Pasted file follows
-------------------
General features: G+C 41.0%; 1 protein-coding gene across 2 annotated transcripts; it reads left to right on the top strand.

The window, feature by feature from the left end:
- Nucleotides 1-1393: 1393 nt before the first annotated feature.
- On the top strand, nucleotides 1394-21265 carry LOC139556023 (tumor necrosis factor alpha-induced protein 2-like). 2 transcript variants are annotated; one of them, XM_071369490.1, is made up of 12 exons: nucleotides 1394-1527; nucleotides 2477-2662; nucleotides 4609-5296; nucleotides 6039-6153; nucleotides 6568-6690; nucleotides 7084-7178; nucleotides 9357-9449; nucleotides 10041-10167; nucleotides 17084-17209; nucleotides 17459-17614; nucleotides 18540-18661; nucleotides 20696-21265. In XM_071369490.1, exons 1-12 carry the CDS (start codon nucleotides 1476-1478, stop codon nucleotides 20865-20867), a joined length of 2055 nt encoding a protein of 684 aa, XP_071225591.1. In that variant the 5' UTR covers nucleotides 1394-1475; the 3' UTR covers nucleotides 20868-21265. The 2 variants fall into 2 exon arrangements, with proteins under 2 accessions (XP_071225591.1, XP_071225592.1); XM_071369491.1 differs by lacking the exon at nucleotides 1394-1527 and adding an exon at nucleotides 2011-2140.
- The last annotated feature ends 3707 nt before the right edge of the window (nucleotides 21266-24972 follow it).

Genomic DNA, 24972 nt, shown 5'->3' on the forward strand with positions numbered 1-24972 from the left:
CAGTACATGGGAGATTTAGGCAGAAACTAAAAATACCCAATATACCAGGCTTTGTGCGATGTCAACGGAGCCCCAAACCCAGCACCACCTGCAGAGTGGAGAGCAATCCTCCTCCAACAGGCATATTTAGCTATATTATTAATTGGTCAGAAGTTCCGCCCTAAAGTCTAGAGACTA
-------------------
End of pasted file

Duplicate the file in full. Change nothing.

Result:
General features: G+C 41.0%; 1 protein-coding gene across 2 annotated transcripts; it reads left to right on the top strand.

The window, feature by feature from the left end:
- Nucleotides 1-1393: 1393 nt before the first annotated feature.
- On the top strand, nucleotides 1394-21265 carry LOC139556023 (tumor necrosis factor alpha-induced protein 2-like). 2 transcript variants are annotated; one of them, XM_071369490.1, is made up of 12 exons: nucleotides 1394-1527; nucleotides 2477-2662; nucleotides 4609-5296; nucleotides 6039-6153; nucleotides 6568-6690; nucleotides 7084-7178; nucleotides 9357-9449; nucleotides 10041-10167; nucleotides 17084-17209; nucleotides 17459-17614; nucleotides 18540-18661; nucleotides 20696-21265. In XM_071369490.1, exons 1-12 carry the CDS (start codon nucleotides 1476-1478, stop codon nucleotides 20865-20867), a joined length of 2055 nt encoding a protein of 684 aa, XP_071225591.1. In that variant the 5' UTR covers nucleotides 1394-1475; the 3' UTR covers nucleotides 20868-21265. The 2 variants fall into 2 exon arrangements, with proteins under 2 accessions (XP_071225591.1, XP_071225592.1); XM_071369491.1 differs by lacking the exon at nucleotides 1394-1527 and adding an exon at nucleotides 2011-2140.
- The last annotated feature ends 3707 nt before the right edge of the window (nucleotides 21266-24972 follow it).

Genomic DNA, 24972 nt, shown 5'->3' on the forward strand with positions numbered 1-24972 from the left:
CAGTACATGGGAGATTTAGGCAGAAACTAAAAATACCCAATATACCAGGCTTTGTGCGATGTCAACGGAGCCCCAAACCCAGCACCACCTGCAGAGTGGAGAGCAATCCTCCTCCAACAGGCATATTTAGCTATATTATTAATTGGTCAGAAGTTCCGCCCTAAAGTCTAGAGACTA